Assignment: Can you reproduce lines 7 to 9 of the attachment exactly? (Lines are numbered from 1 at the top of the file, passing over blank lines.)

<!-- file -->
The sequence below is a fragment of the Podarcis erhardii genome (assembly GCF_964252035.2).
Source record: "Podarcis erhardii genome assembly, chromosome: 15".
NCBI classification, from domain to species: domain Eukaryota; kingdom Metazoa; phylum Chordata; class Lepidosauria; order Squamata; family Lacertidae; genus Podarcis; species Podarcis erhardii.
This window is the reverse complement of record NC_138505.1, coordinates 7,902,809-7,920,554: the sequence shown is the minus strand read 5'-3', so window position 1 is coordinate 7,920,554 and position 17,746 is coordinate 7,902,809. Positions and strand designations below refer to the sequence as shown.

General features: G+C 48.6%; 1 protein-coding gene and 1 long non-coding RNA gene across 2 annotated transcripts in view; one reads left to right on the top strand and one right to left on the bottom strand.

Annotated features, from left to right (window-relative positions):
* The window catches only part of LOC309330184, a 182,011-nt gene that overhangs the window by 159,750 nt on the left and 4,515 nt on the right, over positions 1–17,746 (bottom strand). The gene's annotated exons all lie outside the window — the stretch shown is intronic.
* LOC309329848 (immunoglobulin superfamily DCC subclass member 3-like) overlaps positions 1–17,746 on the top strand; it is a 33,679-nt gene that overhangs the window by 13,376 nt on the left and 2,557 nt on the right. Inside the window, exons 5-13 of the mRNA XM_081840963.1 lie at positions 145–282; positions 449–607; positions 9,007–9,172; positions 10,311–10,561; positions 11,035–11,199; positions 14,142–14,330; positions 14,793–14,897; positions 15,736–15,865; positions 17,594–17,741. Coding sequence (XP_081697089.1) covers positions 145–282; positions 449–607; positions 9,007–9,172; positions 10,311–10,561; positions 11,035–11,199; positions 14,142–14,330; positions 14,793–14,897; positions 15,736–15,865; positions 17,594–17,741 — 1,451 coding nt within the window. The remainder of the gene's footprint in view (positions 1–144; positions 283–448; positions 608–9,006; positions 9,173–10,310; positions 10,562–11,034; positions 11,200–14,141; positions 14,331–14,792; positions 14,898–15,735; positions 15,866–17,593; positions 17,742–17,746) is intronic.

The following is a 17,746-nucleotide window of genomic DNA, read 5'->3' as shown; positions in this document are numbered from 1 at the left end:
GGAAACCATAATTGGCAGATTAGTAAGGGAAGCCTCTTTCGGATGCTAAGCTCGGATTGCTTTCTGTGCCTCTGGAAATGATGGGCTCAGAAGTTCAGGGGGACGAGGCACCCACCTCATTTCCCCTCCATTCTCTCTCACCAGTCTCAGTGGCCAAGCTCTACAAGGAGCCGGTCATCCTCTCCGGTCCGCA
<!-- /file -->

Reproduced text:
* The window catches only part of LOC309330184, a 182,011-nt gene that overhangs the window by 159,750 nt on the left and 4,515 nt on the right, over positions 1–17,746 (bottom strand). The gene's annotated exons all lie outside the window — the stretch shown is intronic.
* LOC309329848 (immunoglobulin superfamily DCC subclass member 3-like) overlaps positions 1–17,746 on the top strand; it is a 33,679-nt gene that overhangs the window by 13,376 nt on the left and 2,557 nt on the right. Inside the window, exons 5-13 of the mRNA XM_081840963.1 lie at positions 145–282; positions 449–607; positions 9,007–9,172; positions 10,311–10,561; positions 11,035–11,199; positions 14,142–14,330; positions 14,793–14,897; positions 15,736–15,865; positions 17,594–17,741. Coding sequence (XP_081697089.1) covers positions 145–282; positions 449–607; positions 9,007–9,172; positions 10,311–10,561; positions 11,035–11,199; positions 14,142–14,330; positions 14,793–14,897; positions 15,736–15,865; positions 17,594–17,741 — 1,451 coding nt within the window. The remainder of the gene's footprint in view (positions 1–144; positions 283–448; positions 608–9,006; positions 9,173–10,310; positions 10,562–11,034; positions 11,200–14,141; positions 14,331–14,792; positions 14,898–15,735; positions 15,866–17,593; positions 17,742–17,746) is intronic.

The following is a 17,746-nucleotide window of genomic DNA, read 5'->3' as shown; positions in this document are numbered from 1 at the left end: